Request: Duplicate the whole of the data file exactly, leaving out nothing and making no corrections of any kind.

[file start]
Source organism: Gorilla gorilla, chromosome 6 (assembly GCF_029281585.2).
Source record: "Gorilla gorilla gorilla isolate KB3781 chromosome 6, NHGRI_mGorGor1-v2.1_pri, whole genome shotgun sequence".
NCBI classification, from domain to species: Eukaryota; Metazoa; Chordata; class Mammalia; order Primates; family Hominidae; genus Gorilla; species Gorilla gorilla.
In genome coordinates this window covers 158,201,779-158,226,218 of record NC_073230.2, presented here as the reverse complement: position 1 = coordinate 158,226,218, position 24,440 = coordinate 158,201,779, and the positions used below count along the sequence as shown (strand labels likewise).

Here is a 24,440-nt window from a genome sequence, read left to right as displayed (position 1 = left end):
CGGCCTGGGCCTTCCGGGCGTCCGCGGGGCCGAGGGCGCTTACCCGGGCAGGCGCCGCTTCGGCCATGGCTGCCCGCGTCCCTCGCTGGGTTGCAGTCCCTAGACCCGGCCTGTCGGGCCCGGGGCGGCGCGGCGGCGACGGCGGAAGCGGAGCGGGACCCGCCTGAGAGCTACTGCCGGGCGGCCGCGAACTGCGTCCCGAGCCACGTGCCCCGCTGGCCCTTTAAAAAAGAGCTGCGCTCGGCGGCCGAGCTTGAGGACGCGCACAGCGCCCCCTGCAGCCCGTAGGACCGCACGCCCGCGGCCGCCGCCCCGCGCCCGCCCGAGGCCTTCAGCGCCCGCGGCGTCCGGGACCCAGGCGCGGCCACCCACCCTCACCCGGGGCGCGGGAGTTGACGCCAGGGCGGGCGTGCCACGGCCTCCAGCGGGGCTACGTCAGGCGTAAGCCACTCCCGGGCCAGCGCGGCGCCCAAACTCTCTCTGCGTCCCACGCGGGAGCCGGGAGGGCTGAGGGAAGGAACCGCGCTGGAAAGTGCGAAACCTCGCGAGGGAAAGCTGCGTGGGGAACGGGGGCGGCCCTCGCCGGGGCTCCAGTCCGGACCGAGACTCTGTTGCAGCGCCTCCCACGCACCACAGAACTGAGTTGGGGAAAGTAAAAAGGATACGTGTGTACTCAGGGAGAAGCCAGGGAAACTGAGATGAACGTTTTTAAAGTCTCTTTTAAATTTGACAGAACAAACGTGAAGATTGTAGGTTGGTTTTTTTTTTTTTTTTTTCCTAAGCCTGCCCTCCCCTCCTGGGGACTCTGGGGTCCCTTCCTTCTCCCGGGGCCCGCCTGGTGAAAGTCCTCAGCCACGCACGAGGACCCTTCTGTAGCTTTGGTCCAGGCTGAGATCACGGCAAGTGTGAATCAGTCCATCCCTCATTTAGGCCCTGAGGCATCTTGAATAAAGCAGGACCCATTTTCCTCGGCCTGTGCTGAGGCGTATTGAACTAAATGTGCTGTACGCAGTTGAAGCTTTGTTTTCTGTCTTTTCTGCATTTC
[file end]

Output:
Source organism: Gorilla gorilla, chromosome 6 (assembly GCF_029281585.2).
Source record: "Gorilla gorilla gorilla isolate KB3781 chromosome 6, NHGRI_mGorGor1-v2.1_pri, whole genome shotgun sequence".
NCBI classification, from domain to species: Eukaryota; Metazoa; Chordata; class Mammalia; order Primates; family Hominidae; genus Gorilla; species Gorilla gorilla.
In genome coordinates this window covers 158,201,779-158,226,218 of record NC_073230.2, presented here as the reverse complement: position 1 = coordinate 158,226,218, position 24,440 = coordinate 158,201,779, and the positions used below count along the sequence as shown (strand labels likewise).

Here is a 24,440-nt window from a genome sequence, read left to right as displayed (position 1 = left end):
CGGCCTGGGCCTTCCGGGCGTCCGCGGGGCCGAGGGCGCTTACCCGGGCAGGCGCCGCTTCGGCCATGGCTGCCCGCGTCCCTCGCTGGGTTGCAGTCCCTAGACCCGGCCTGTCGGGCCCGGGGCGGCGCGGCGGCGACGGCGGAAGCGGAGCGGGACCCGCCTGAGAGCTACTGCCGGGCGGCCGCGAACTGCGTCCCGAGCCACGTGCCCCGCTGGCCCTTTAAAAAAGAGCTGCGCTCGGCGGCCGAGCTTGAGGACGCGCACAGCGCCCCCTGCAGCCCGTAGGACCGCACGCCCGCGGCCGCCGCCCCGCGCCCGCCCGAGGCCTTCAGCGCCCGCGGCGTCCGGGACCCAGGCGCGGCCACCCACCCTCACCCGGGGCGCGGGAGTTGACGCCAGGGCGGGCGTGCCACGGCCTCCAGCGGGGCTACGTCAGGCGTAAGCCACTCCCGGGCCAGCGCGGCGCCCAAACTCTCTCTGCGTCCCACGCGGGAGCCGGGAGGGCTGAGGGAAGGAACCGCGCTGGAAAGTGCGAAACCTCGCGAGGGAAAGCTGCGTGGGGAACGGGGGCGGCCCTCGCCGGGGCTCCAGTCCGGACCGAGACTCTGTTGCAGCGCCTCCCACGCACCACAGAACTGAGTTGGGGAAAGTAAAAAGGATACGTGTGTACTCAGGGAGAAGCCAGGGAAACTGAGATGAACGTTTTTAAAGTCTCTTTTAAATTTGACAGAACAAACGTGAAGATTGTAGGTTGGTTTTTTTTTTTTTTTTTTCCTAAGCCTGCCCTCCCCTCCTGGGGACTCTGGGGTCCCTTCCTTCTCCCGGGGCCCGCCTGGTGAAAGTCCTCAGCCACGCACGAGGACCCTTCTGTAGCTTTGGTCCAGGCTGAGATCACGGCAAGTGTGAATCAGTCCATCCCTCATTTAGGCCCTGAGGCATCTTGAATAAAGCAGGACCCATTTTCCTCGGCCTGTGCTGAGGCGTATTGAACTAAATGTGCTGTACGCAGTTGAAGCTTTGTTTTCTGTCTTTTCTGCATTTC